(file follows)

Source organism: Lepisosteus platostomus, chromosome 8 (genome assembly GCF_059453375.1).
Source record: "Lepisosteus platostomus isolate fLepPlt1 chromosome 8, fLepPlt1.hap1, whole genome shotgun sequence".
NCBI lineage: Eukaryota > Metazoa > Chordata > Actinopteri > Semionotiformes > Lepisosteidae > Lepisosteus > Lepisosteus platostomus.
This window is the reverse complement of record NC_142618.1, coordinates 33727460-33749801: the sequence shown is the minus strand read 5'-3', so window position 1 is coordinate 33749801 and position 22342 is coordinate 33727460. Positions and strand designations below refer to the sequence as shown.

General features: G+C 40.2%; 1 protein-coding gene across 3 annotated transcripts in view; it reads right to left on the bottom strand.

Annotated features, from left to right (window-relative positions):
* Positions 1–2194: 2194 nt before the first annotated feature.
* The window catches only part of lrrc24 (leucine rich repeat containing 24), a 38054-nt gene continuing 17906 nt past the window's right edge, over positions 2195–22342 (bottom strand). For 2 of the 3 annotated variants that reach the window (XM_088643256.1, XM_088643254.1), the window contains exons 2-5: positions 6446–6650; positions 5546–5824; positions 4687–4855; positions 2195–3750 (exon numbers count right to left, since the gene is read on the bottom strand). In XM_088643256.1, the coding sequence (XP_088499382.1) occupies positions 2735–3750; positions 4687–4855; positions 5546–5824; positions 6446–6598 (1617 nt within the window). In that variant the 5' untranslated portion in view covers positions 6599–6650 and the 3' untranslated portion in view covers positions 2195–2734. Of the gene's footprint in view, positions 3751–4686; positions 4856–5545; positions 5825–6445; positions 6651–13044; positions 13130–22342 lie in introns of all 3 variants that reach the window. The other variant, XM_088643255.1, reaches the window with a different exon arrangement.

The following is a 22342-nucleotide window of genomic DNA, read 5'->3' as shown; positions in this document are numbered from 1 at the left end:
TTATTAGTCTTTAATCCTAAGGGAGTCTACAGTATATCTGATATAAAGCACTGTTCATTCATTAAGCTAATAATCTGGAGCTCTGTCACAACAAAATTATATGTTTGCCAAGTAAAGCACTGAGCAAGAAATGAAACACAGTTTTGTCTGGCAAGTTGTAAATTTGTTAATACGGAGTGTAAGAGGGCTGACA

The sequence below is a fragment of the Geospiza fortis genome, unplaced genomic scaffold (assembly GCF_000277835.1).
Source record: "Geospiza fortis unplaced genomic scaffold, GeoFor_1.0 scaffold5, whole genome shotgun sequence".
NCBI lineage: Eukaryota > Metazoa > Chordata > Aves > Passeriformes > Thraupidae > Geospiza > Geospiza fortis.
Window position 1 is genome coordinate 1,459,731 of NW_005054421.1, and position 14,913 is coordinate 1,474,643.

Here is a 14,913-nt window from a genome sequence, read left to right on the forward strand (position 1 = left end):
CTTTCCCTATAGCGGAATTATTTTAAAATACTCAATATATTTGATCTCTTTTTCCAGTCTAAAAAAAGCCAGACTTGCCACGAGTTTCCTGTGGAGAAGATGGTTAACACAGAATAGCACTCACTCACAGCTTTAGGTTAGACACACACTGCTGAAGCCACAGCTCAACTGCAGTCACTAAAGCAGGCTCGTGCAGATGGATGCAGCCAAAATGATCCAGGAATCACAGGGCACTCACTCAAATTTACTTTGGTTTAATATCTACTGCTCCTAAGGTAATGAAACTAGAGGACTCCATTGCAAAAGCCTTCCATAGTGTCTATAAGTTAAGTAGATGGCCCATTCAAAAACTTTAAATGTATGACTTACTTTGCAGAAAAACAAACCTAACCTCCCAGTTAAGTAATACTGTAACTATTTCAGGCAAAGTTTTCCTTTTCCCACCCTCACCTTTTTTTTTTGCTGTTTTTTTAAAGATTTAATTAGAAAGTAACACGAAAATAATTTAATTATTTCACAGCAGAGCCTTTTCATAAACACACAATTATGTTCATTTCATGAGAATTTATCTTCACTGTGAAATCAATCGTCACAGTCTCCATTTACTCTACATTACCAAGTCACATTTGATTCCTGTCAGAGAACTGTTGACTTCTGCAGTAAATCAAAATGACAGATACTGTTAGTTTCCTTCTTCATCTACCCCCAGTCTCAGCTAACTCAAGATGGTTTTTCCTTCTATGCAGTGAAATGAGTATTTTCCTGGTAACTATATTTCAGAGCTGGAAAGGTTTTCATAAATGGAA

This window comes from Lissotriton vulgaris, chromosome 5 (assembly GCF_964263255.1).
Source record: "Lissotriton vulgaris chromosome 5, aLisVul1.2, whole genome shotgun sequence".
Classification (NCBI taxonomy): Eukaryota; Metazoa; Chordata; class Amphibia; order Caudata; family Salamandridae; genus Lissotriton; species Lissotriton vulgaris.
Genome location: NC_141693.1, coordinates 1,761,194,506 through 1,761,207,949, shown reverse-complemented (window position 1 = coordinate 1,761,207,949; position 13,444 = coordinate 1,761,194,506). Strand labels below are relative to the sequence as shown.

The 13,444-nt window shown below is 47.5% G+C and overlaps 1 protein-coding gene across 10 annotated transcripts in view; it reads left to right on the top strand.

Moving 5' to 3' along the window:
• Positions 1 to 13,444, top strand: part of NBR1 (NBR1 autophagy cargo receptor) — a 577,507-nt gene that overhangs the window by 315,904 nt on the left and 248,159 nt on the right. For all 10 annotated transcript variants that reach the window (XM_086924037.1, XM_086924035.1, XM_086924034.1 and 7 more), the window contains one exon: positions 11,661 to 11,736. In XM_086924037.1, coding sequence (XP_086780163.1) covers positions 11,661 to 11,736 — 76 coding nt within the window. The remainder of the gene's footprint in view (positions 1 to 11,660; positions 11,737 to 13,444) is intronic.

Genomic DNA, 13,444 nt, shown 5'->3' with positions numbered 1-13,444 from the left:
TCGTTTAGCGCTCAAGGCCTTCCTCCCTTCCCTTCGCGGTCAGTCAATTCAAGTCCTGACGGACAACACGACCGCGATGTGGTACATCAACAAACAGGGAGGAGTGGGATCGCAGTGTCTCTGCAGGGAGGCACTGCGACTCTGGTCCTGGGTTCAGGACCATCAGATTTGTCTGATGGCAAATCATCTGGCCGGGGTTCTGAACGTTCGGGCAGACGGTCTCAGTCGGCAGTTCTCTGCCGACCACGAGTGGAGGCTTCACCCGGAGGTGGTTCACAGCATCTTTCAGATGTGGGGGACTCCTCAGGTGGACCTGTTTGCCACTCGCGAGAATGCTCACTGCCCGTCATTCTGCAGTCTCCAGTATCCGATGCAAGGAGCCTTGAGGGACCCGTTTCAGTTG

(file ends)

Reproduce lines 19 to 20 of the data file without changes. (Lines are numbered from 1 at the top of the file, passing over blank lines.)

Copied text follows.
Classification (NCBI taxonomy): Eukaryota; Metazoa; Chordata; class Amphibia; order Caudata; family Salamandridae; genus Lissotriton; species Lissotriton vulgaris.
Genome location: NC_141693.1, coordinates 1,761,194,506 through 1,761,207,949, shown reverse-complemented (window position 1 = coordinate 1,761,207,949; position 13,444 = coordinate 1,761,194,506). Strand labels below are relative to the sequence as shown.